Oh, no! Early snow and freezing temps have given you a reality check: Many Wasatch Front resorts will be opening in about three weeks, and you’re not yet in shape!
It bites when you have to keep stopping during that first glorious run because you’re gasping for breath and your thighs are burning too much to go on. Can you do anything about it at this late date?
Yes, according to Shannon Mulder, who’s the fitness program director for the University of Utah’s department of exercise & sport science. “Skiing and snowboarding are dynamic sports that involve muscular strength and endurance, balance and flexibility,” she says. When it comes to even one workout for snow season, she says, “There is a ‘dose response’ effect. One workout gives anyone a response, but it’s the continuation of those workouts that begin to promote the growth of muscular strength.”
Mulder is a firm believer is sport-specific exercise. If you’re training for snowriding, you should be targeting the muscles used in skiing and snowboarding, using the same positions and forces used in those sports. Because the core is so important in all forms of snowriding, she suggests sitting on an exercise ball instead of a chair whenever you sit for long periods. Your core will be working continuously to stabilize the ball, which also helps develop better balance. To get an increased training effect from the ball, Mulder says, “You can do seated leg extensions and leg raises at your desk. Rotate the torso [as well].”
Snowriding involves a shift of weight from side to side with precise timing for good turns. To develop the balance needed for this weight shift in early season (often crud) snow, Mulder suggests the Bosu ball, which is half an exercise ball fixed on a firm platform. You can work out on either side: Balance on the ball side with the platform on the floor, or go for more difficulty in balancing on the platform with the ball on the floor. The more inflated the Bosu ball is, the harder the challenge of balancing. Once you’ve got the balance down, practice jumping from left foot to right foot to simulate the weight shift used on snow.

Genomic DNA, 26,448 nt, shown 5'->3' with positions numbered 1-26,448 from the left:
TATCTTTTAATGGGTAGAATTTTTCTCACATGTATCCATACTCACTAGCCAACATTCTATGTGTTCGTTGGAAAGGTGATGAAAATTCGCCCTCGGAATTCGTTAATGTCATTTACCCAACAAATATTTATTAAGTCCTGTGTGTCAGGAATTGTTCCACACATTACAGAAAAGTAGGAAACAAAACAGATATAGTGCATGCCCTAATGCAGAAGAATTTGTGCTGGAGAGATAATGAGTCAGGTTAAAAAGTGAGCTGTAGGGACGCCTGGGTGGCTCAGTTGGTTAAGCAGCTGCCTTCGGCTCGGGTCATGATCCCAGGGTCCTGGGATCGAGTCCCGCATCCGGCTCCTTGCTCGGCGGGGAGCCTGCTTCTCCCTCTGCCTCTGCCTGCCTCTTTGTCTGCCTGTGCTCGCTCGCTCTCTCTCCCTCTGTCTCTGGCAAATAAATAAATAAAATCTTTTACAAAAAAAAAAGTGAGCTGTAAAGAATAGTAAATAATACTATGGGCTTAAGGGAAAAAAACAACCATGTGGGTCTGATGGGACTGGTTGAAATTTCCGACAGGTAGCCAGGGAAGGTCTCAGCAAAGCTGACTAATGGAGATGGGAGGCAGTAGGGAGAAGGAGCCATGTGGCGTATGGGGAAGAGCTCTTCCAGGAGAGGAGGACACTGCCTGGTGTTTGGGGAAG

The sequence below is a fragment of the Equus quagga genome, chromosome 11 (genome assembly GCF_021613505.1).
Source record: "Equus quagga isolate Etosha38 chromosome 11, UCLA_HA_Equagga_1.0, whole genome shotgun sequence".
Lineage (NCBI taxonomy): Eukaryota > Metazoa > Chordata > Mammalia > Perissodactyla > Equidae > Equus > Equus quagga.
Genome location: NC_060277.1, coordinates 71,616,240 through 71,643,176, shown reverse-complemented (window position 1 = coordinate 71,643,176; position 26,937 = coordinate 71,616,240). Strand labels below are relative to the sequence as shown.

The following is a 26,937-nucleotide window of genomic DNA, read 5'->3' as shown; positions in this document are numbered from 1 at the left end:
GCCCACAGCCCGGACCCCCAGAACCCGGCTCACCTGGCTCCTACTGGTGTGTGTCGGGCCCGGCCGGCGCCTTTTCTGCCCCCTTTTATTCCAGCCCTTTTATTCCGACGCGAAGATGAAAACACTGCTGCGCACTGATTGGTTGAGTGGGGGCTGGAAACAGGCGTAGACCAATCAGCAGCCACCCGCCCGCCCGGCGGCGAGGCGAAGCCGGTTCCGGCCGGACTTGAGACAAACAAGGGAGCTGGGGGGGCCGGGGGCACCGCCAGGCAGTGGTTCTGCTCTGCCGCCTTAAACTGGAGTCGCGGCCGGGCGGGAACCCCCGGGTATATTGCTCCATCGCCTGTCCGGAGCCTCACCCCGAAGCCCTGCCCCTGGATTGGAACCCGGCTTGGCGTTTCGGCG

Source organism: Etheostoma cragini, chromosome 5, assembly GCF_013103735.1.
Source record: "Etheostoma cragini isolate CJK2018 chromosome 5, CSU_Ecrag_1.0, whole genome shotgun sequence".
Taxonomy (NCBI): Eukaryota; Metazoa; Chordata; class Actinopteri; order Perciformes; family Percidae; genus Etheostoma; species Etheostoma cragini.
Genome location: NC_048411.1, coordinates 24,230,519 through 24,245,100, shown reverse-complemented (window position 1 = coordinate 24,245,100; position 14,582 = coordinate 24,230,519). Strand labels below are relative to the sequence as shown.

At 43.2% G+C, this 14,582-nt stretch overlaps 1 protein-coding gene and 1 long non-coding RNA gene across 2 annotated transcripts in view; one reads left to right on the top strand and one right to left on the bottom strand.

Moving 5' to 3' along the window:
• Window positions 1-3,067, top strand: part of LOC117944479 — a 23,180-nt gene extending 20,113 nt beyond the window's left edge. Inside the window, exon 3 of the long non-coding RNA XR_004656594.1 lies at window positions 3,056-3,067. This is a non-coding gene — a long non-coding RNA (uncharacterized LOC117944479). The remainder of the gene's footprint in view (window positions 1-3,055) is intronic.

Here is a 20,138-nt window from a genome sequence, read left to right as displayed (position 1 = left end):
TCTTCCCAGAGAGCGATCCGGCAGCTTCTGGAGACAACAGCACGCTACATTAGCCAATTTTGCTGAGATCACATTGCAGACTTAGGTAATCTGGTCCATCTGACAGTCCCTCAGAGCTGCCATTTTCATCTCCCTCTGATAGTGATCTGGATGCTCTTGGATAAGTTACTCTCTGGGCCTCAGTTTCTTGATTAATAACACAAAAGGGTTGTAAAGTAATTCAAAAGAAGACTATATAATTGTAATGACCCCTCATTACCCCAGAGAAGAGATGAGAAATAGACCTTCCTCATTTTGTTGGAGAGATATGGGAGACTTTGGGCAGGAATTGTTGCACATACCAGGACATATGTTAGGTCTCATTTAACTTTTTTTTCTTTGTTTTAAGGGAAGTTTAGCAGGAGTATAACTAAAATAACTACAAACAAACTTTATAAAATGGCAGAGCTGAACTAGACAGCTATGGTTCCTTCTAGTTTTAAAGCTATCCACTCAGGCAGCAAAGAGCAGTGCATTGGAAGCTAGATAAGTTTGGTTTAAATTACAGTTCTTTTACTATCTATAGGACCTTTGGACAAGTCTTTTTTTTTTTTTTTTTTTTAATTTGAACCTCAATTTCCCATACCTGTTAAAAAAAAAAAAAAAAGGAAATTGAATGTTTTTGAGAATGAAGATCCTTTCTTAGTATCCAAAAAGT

Elevate the challenge by doing squats on the Bosu. Raise it even more by holding dumbbells while doing squats, but start slowly until you learn the balance involved.
Biking is a good snowriding simulation. “Cycling can be cardio or strength. For strength, if outside, climb a hill. Indoors, use a higher resistance load to output more power. This recruits fast-twitch muscle fibers, which gives more strength and power,” Mulder says.
For those who have no knee, back or hip problems, and are basically fit, she recommends an advanced exercise: the jumping-jack squat. To do it, squat and then spring up, doing a jumping jack and raising your arms in the air as high as you can. Land with a “soft” knee, absorb the compression and come back down in a squat.
But an essential thing to remember is that you’re not going to make up for a summer of sloth in three weeks. If you work out so hard that you clinically overtrain, tiring your muscles down to a cellular level, that’s as bad as not training at all. Don’t use resistance on the same muscles every day, or even every other day. Give muscles time to recuperate from every workout.
Remember that aerobic fitness is also part of snowriding, especially because of the higher altitude. Run, do an aerobics class or do some fast, flat bike pedaling to get your heart rate up at least once a day, and you’ll be in better shape to hit the slopes once the snow starts stacking up.